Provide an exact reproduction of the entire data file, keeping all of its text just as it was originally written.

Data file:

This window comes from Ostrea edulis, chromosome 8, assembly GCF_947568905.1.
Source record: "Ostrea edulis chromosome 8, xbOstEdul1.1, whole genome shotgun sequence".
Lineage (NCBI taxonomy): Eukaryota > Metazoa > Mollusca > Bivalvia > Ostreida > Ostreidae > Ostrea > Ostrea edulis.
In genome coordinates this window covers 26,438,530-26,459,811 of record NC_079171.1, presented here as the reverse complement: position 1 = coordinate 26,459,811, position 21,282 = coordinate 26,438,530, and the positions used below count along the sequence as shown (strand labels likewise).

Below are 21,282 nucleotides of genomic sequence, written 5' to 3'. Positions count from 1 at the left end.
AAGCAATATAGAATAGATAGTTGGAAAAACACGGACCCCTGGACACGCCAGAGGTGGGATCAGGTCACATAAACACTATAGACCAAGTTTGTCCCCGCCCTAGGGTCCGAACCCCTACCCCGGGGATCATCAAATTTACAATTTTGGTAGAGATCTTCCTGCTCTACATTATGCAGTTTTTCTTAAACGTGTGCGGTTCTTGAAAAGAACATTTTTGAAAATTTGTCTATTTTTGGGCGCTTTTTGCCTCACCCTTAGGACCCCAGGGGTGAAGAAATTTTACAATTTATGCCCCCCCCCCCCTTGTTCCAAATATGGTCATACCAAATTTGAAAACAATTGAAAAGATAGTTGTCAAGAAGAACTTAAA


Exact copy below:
This window comes from Ostrea edulis, chromosome 8, assembly GCF_947568905.1.
Source record: "Ostrea edulis chromosome 8, xbOstEdul1.1, whole genome shotgun sequence".
Lineage (NCBI taxonomy): Eukaryota > Metazoa > Mollusca > Bivalvia > Ostreida > Ostreidae > Ostrea > Ostrea edulis.
In genome coordinates this window covers 26,438,530-26,459,811 of record NC_079171.1, presented here as the reverse complement: position 1 = coordinate 26,459,811, position 21,282 = coordinate 26,438,530, and the positions used below count along the sequence as shown (strand labels likewise).

Below are 21,282 nucleotides of genomic sequence, written 5' to 3'. Positions count from 1 at the left end.
AAGCAATATAGAATAGATAGTTGGAAAAACACGGACCCCTGGACACGCCAGAGGTGGGATCAGGTCACATAAACACTATAGACCAAGTTTGTCCCCGCCCTAGGGTCCGAACCCCTACCCCGGGGATCATCAAATTTACAATTTTGGTAGAGATCTTCCTGCTCTACATTATGCAGTTTTTCTTAAACGTGTGCGGTTCTTGAAAAGAACATTTTTGAAAATTTGTCTATTTTTGGGCGCTTTTTGCCTCACCCTTAGGACCCCAGGGGTGAAGAAATTTTACAATTTATGCCCCCCCCCCCCTTGTTCCAAATATGGTCATACCAAATTTGAAAACAATTGAAAAGATAGTTGTCAAGAAGAACTTAAA